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Longman Dictionary of Contemporary English

village

noun
COLLOCATIONS FROM OTHER ENTRIES
a commuter town/village (=that a lot of people leave each day to travel to work)
▪ It’s a commuter town about 40 miles from London.
a village community
▪ Outside the capital, most people live in village communities.
church/village hall (=used by people who live in a place)
▪ A coffee morning is to be held in the village hall.
global village
outlet village
the village pond
▪ They were sitting in the shade of a tree beside the village pond.
the whole school/country/village etc (=all the people in a school, country etc)
▪ The whole town came out for the parade.
village gossipBrE:
▪ She knew from village gossip how Harry had treated his first wife.
village green
village idiot
COLLOCATIONS FROM CORPUS
■ ADJECTIVE
fishing
▪ In 1954, she took an exposed, simple cottage in the north eastern fishing village of Catterline.
▪ Settlement was concentrated in fishing villages on the tributaries of the Snake, Clearwater and Salmon Rivers.
▪ Both worry about the fishing villages whose livelihood has been commercial whaling.
▪ Two young lads from Hafnarfjödur, a small fishing village near Reykjavik, were going like loonies.
▪ Destination: the tiny fishing village of St Abbs on the Berwickshire coast, seven miles north from Berwick-upon-Tweed.
▪ I saw the small fishing villages where my father had found his men.
▪ It's also an unspoilt farming and sponge fishing village of great character.
▪ Yokohama had been a mere fishing village in 1853, and Kobe, too, owed its expansion to foreign trade.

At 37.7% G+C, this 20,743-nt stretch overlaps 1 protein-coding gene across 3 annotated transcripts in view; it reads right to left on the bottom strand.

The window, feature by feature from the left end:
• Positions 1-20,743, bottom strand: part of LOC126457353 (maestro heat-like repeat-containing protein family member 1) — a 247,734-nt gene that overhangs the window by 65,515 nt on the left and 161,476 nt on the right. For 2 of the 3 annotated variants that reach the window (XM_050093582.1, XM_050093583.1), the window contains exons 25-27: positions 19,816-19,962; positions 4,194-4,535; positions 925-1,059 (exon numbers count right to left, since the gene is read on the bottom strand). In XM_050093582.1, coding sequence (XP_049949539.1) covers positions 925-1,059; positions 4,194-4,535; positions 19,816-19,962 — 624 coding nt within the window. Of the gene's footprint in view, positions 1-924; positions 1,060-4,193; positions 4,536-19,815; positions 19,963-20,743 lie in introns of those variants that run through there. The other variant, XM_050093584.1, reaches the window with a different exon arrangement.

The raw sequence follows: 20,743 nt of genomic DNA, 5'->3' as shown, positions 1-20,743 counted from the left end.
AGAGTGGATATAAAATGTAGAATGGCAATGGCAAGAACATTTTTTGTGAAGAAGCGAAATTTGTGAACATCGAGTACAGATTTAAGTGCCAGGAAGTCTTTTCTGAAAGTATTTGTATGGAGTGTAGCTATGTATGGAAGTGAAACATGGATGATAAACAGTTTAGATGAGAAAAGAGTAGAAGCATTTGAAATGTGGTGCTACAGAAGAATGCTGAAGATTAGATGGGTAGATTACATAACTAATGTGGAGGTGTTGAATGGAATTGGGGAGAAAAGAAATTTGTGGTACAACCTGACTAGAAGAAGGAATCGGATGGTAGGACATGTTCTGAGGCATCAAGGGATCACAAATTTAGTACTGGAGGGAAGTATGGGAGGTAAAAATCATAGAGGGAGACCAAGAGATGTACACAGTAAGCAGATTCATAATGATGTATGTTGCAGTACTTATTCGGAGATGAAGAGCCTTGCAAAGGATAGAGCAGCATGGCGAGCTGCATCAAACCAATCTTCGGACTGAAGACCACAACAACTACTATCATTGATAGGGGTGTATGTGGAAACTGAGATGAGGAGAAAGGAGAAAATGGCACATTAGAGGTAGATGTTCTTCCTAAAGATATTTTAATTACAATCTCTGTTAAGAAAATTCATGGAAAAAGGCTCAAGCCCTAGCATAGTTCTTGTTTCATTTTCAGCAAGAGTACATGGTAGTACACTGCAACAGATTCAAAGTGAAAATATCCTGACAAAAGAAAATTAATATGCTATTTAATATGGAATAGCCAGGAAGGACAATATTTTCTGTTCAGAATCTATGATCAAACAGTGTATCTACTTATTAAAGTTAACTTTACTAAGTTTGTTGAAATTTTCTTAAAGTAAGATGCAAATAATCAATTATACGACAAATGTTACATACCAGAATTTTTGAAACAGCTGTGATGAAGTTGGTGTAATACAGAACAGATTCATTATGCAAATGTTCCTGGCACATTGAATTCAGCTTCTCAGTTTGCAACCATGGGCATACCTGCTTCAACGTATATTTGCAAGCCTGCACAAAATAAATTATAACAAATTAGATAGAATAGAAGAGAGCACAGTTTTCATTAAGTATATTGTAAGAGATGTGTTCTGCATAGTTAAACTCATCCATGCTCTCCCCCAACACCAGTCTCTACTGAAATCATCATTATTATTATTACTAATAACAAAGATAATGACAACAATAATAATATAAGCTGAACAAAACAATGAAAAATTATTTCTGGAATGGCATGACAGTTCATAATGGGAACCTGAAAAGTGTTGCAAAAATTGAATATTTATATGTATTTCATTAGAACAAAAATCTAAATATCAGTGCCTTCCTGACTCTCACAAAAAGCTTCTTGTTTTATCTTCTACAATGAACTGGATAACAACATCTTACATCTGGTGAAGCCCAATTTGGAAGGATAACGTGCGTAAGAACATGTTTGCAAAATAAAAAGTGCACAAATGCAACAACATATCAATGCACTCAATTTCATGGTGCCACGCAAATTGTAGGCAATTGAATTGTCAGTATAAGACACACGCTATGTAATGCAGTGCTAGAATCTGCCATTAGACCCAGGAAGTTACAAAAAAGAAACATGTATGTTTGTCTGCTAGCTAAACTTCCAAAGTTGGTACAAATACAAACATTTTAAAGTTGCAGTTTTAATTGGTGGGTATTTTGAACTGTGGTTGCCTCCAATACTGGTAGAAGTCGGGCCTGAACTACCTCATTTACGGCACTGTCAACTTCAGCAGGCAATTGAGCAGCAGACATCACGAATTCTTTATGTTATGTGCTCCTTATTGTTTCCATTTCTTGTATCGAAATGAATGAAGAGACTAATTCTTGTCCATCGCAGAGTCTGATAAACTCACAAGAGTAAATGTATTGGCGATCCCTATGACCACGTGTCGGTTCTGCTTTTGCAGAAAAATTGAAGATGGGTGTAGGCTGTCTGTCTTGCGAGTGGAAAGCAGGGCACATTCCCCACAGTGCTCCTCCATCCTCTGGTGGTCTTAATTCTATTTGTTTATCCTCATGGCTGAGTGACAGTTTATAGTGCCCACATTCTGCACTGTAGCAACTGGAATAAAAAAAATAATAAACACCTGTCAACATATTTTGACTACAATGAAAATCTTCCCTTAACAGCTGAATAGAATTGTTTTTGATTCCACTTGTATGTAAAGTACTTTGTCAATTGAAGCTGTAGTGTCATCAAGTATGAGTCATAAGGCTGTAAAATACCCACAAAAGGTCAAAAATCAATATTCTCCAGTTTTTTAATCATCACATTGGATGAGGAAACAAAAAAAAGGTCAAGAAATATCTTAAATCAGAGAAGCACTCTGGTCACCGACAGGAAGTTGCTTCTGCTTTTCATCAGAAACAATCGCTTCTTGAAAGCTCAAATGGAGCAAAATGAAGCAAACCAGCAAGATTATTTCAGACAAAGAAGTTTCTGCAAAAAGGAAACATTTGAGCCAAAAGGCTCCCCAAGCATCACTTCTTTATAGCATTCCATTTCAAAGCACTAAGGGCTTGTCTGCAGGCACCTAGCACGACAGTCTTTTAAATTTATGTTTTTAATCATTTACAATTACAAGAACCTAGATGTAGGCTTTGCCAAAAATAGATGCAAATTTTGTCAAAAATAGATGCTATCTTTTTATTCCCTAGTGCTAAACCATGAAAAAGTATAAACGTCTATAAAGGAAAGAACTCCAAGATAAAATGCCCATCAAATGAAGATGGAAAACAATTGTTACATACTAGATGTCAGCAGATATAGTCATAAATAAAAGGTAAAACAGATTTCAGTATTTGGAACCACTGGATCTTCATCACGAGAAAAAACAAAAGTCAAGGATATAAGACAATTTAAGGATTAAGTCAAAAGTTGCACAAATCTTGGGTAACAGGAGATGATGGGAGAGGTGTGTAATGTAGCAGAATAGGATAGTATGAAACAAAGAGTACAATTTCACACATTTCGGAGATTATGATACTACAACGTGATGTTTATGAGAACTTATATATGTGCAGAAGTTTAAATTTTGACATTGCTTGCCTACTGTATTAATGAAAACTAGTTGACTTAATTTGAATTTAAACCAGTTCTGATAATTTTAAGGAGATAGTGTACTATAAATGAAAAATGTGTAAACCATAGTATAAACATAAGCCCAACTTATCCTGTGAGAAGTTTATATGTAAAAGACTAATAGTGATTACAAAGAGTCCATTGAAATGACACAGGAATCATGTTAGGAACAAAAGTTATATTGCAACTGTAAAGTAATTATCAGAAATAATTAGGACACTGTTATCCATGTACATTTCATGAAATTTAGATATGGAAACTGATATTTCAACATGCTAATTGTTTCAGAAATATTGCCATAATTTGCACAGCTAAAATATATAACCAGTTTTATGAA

global
▪ The rock and roll global village.
▪ We are not hammering together a cozy global village.
▪ We now live in a global village ... a simultaneous happening.
▪ We do have a global village, more and more all the time.
▪ The world was not the global village we are used to today.
▪ The dream of the unified global village has given way to the reality of global fragmentation and diversity.
▪ The global village of which we all speak carelessly is at most a global convenience store.
little
▪ It's a small, ordinary little village, its only claim to fame the castle, and the burial mounds.
▪ When I first discovered that little village, it was this isolated little world.
▪ Arthur and I went for long walks - and that little village was the best place in the world.
▪ Almost every hill is crowned with a picture-perfect little walled village.
▪ Mr Gordon finds a Musician Mr Gordon was the teacher at the little village school.
▪ In little villages it is often a white clapboard building with a hip roof and a bell tower.
nearby
▪ The bulk of his clients comprise severely disturbed psychotic patients from nearby villages and towns.
▪ The toll mounted Friday when three Christians were found slain in sugar cane fields in the nearby village of El Zuheir.